This proposal builds upon and expands studies funded under our current EXPORT Center, which investigate the molecular and biologic basis of persistent high risk human papillomavirus (HR-HPV) infection in female college students. While HR-HPV infection is the major cause of cervical cancer, most HPV infections clear in a matter of months, and only women who have persistent HR-HPV infection are truly at risk for cancer. If """"""""biomarkers"""""""" of HPV persistence can be identified at a first visit, then careful follow-up care could be directed to those women that really need it, in a cost effective and efficient fashion. Furthermore, there is considerable disparity in cervical cancer incidence and mortality rates between European American (EA) and African American (AA) women nationwide. Specifically, in South Carolina, AA women are 1.6-fold more likely to be diagnosed with cervical cancer, and 2.5 times more likely to die of it than EA women. While much of this disparity has been attributed to differences in access to care, we now have evidence that biological and molecular mechanisms may also play a role. During the current EXPORT funding period we initiated the Carolina Women's Care Study (CWCS) in which the HPV status and type in Pap test material from freshman female college students attending either the University of South Carolina (USC) or Claflin University (CU) was determined every six months for the duration of their college experience. We also followed cervical cytology (from Pap tests), determined the cytokine profiles in cervical mucus, and administered questionnaires at each visit that collected information concerning lifestyle factors, stress, smoking, discrimination, diet, and physical activity. In addition, blood was collected during the first visit for DNA isolation and characterization of single nucleotide polymorphisms (SNPs) in the promoter region of cytokine genes (IL-6, TNF-alpha, RANTES, and GM-CSF) that may be involved in HPV persistence. A second Pap test was also collected for RNA isolation. Initial results from the CWCS indicate that AA women have a different HR-HPV type distribution than EA women;that AA women clear certain HR-HPV types slower than EA women;and that AA women are more likely to develop high grade lesions than EA women. Any potential useful biomarker of progression would need to be detectable in exfoliated cells, in order to be clinically useful in the triage of women at risk for cervical cancer. Therefore, during our previous EXPORT funding period we perfected techniques for extracting and purifying high quality RNA, suitable for microarrays, from Pap test material, and our preliminary studies of gene expression in these samples demonstrated the feasibility of conducting gene expression profiling studies using RNA from cervical exfoliated cells.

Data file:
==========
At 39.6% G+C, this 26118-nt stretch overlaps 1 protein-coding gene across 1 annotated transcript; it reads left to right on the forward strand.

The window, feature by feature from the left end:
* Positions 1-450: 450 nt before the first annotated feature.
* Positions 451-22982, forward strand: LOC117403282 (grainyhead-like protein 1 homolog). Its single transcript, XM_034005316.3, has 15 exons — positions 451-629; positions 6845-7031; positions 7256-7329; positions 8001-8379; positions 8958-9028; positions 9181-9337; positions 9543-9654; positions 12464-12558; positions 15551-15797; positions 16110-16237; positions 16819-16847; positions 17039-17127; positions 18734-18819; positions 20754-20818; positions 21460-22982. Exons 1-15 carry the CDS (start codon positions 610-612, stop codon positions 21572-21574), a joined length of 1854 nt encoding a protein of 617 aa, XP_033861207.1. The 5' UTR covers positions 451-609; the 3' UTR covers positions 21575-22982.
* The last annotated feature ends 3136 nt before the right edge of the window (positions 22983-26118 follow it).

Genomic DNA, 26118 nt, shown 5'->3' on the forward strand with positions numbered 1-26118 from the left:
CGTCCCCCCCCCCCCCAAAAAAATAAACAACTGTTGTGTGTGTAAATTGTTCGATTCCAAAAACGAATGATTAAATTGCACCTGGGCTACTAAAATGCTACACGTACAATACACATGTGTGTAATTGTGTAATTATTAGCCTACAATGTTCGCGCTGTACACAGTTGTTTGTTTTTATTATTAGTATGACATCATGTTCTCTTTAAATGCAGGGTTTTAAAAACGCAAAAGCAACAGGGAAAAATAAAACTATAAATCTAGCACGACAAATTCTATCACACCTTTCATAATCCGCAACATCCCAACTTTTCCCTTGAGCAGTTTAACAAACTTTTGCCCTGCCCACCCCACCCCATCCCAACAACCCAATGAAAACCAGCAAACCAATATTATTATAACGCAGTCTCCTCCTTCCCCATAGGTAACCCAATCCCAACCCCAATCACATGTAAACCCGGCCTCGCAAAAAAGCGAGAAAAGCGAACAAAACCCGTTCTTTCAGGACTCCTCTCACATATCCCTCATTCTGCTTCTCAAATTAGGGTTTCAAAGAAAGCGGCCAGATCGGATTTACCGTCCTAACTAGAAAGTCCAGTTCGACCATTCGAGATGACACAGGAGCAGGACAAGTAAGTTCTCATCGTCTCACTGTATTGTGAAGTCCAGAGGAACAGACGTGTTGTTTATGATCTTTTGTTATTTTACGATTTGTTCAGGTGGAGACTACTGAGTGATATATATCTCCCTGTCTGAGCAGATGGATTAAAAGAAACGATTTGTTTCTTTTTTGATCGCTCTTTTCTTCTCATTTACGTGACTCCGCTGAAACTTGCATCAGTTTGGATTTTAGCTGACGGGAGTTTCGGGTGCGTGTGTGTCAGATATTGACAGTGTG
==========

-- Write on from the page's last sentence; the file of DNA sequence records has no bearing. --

National Institute of Health (NIH)
National Institute on Minority Health and Health Disparities (NIMHD)
Exploratory Grants (P20)
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Special Emphasis Panel (ZMD1-PA)
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University of South Carolina at Columbia
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